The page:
WToT4 and Uncle Mike

Thursday, May 19, 2005

Silver Bullet Comic’s All The Rage claims Western Tales of Terror #4 has a “Has A 'Per Un Pugno Di Dollari' Factor of Eight Out of Ten”. Follow the link for a five page preview of the story by Joshua Hale Fialkov with pencils by Mark Dos Santos and grays by Marlena Hall. Western Tales #4 will be in stores in three weeks and also features stories from Stuart Moore, Saul Colt and Jon Hook with art by Joseph Bergin III, Jason Copland and Jared Bivens. If you’re retailer didn’t order it due to a protein deficiency or a couple of missing chromosomes, drop this order form off to him today. Do it. Do it.


Continuing the week of stories about my momma's family...

When my cousin John came back from Desert Storm he visited our house first. Him and my mom were always close and I remember answering the door and seeing him standing there in full desert fatigue, carrying a duffle bag, smile stretched across his face. He came upstairs and we shat the shit for a bit. He was a printer in the army, making propaganda pamphlets that were dropped on the Iraqis, and he gave me a whole bunch of them.

Funny story: of the twenty or so pamphlets he gave me two of them were repeated but on a heavy cardboard stock. I asked him why; apparently those were the original printing but when dropped out of planes they didn’t separate. Instead they fell to the ground like bricks, giving new meaning to the “surrender or die” propaganda philosophy.

Anyway, John wanted to call Uncle Mike almost immediately so we did. Uncle Mike came over, no idea John was home. We set up my dads video camera so that it was hooked up to the TV, streaming the feed, and aimed at John who was sitting on our couch, back towards were Uncle Mike would enter the apartment. Uncle Mike comes in, says his hellos, notices the back of John’s head, and comes in to see who’s sitting on the couch, notices the TV and freaks out.

Laughing, crying, hugging – my Uncle Mike was a big dude; a hug from him was a bear hug every time. And he was picking John off the ground and swinging him around. My Uncle Mike was the happy-go-lucky darling of the family and times like this, you catch him in his raw form; it was inspiring to see him like that. Later that day I asked him to be my sponsor for confirmation (a big deal for us catholic types). I didn’t plan on asking him but I was just caught up in the moment, Uncle Mike was a great guy and you just saw it on that day.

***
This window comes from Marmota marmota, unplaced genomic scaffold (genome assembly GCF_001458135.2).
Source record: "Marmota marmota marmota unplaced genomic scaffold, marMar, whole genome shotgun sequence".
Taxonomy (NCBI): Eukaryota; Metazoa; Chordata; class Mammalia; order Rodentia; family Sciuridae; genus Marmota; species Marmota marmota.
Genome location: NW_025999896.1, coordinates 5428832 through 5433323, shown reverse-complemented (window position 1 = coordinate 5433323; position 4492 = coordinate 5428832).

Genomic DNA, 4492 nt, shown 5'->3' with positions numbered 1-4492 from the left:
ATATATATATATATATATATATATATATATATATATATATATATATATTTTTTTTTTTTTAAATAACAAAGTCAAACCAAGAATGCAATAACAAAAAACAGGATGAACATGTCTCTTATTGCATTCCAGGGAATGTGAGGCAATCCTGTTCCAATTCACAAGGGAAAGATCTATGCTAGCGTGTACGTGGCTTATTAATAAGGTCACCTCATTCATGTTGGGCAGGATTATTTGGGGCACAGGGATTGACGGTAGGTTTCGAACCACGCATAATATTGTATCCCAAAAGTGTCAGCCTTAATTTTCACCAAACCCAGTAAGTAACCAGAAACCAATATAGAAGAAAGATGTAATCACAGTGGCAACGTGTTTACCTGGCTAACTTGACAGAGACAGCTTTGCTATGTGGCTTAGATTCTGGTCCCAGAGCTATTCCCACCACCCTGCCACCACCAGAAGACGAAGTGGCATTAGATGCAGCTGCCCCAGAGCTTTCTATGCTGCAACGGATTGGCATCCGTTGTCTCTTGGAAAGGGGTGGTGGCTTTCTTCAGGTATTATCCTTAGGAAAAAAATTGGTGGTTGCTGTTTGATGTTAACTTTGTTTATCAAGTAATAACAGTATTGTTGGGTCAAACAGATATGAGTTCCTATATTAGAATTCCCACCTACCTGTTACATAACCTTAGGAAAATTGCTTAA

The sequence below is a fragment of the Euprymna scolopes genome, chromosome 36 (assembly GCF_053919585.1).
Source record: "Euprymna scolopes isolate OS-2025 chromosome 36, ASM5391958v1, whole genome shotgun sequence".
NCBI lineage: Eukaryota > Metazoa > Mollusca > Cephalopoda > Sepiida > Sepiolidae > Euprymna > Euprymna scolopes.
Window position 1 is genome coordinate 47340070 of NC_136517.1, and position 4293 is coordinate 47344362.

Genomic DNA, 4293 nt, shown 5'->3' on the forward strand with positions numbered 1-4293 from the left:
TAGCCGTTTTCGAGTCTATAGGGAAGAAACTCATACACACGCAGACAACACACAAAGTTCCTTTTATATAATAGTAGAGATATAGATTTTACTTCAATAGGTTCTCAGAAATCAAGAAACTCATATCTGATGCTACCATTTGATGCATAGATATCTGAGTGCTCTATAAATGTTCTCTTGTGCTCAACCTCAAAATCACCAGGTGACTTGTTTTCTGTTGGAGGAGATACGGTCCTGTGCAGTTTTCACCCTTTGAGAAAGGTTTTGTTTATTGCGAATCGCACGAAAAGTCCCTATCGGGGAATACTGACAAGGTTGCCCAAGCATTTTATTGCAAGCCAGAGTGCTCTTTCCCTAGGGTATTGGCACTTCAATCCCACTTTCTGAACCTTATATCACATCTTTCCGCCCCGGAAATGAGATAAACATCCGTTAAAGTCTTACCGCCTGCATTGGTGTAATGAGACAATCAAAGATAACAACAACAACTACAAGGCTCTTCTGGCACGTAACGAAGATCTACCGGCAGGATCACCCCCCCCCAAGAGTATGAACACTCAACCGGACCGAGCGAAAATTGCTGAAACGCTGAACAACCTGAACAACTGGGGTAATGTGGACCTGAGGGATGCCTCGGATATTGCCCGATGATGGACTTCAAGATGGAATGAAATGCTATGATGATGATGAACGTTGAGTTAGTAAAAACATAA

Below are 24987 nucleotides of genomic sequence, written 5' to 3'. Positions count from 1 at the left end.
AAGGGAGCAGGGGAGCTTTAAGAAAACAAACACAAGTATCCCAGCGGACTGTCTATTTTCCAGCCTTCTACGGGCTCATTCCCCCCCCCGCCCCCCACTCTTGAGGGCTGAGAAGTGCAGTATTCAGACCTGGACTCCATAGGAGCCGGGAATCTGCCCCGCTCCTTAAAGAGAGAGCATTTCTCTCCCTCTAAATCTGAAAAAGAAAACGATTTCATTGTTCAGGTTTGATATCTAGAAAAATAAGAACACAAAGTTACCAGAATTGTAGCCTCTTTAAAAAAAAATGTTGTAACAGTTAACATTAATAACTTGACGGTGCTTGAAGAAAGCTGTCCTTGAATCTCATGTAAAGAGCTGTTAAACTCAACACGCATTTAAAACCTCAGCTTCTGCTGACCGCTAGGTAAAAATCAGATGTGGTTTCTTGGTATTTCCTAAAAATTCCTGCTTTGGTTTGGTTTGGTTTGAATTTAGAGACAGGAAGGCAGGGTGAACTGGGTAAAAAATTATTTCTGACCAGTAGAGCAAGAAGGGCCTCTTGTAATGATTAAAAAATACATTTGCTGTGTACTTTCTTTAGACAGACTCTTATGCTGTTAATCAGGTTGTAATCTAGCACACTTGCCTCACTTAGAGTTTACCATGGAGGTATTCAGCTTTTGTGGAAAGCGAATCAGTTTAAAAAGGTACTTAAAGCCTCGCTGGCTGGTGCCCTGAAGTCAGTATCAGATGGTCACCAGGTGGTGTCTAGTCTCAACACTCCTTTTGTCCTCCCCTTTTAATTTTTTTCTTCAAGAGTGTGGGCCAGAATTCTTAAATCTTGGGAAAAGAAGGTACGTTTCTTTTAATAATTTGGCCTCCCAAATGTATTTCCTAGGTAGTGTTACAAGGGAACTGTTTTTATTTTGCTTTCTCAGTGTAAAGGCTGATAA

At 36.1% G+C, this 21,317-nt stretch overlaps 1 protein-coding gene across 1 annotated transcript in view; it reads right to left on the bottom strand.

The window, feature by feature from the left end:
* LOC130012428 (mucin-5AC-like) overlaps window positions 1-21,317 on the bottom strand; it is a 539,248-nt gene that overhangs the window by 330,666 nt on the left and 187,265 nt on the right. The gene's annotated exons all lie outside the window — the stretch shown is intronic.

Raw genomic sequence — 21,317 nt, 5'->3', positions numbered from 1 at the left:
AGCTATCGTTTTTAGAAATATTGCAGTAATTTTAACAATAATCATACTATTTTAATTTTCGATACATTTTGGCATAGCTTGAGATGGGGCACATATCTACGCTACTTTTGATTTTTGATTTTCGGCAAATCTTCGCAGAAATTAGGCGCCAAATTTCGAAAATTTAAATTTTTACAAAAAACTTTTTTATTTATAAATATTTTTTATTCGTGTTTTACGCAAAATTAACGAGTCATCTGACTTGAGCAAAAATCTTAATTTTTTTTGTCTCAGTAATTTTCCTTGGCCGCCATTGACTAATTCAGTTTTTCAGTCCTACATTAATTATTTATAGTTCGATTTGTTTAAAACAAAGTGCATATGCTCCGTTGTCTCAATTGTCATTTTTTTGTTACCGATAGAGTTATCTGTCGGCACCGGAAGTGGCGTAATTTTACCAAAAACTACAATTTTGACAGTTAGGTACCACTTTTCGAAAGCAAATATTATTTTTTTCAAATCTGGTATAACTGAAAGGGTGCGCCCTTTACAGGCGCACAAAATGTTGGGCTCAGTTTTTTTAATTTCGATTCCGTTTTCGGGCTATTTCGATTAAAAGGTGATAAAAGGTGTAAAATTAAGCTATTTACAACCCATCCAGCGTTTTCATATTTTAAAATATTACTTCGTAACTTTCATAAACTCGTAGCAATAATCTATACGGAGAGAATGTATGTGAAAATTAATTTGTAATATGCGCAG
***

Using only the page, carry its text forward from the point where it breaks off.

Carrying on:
The next day I regretted my decision. Uncle Chris (on my pop’s side) had more money. I figured he could get me a better present or something. I asked my mom if I could change my mind and she said that there was no-way in hell. Reluctantly, I decided to stick with Uncle Mike.

We never really bonded before so he decided he wanted to take me out. We went to get White Castle first, pretty standard bonding experience, and then took his beat-up ‘ole station wagon down to Melody Lanes to do some bowling. He was trying to prove how hip he was and popped a tape into the deck that had JAMBONEY (little help here, can't find the actual name of the song or how to spell "jamboney") on it, asked me if I liked that song. I pretended to like it.

We had a good time that night and the subsequent bonding outings. Come confirmation time he showed up to the house with a big bandage over his hand. I asked him if he was hurt and he explained that he wanted to cover up his spider-tattoo since that’s the hand he needed to put on my shoulder. And that was Uncle Mike in a nutshell – awkward and always aiming to please.

Confirmation came and went and in the months that followed we got closer and closer.

That Christmas we went to my Aunt Jackie’s house. Usual good time had by all – good food, entertainment, and hijinx. As the night started coming to a close, my Aunt’s husband pulled my father to the side and told him that Uncle Mike was admitted to the hospital earlier that day. Uncle Mike loved his Budweiser and it caught up to him – his liver had failed.

My father was distraught, he told my mother. My mother instantly asked why they’re being told this now, so late at night. He told us that he thought it was best we enjoyed Christmas together without worrying, as a family. Uncle Mike would have wanted it that way.

My family piles into our car and heads back to Brooklyn without saying another word to my Aunt Jackie and her family – we actually didn’t say a word to any of them for some time after that.

By the time we get to the hospital Uncle Mike is in a coma. His girlfriend is there, alone. She was there all day with him as he slowly lost consciousness. Alone.

My Uncle Mike slipped into a coma thinking no one in the family even cared enough to come see him except for his girlfriend. Two days later he died. If we’d showed up a couple of hours earlier we would’ve been there for his last conscious thought, he would have known we cared. We never got to say goodbye.

I don’t give a fuck what you say your fear is. Sharks, buried alive, whatever. Worst fucking way to die is realizing nobody gives a shit. And that’s how my Uncle Mike died.

He couldn’t have been more wrong. Over the months leading up to his death I grew so close to him. I was honored to have him as my sponsor and I know I made the right choice – Uncle Mike would have been there for me no-matter what. Rich Uncle Chris, well, he was having problems back then. Uncle Mike was just raw goodness. And one of his last conscious thoughts was undoubtedly “why doesn’t my family care.”

The man deserved better.


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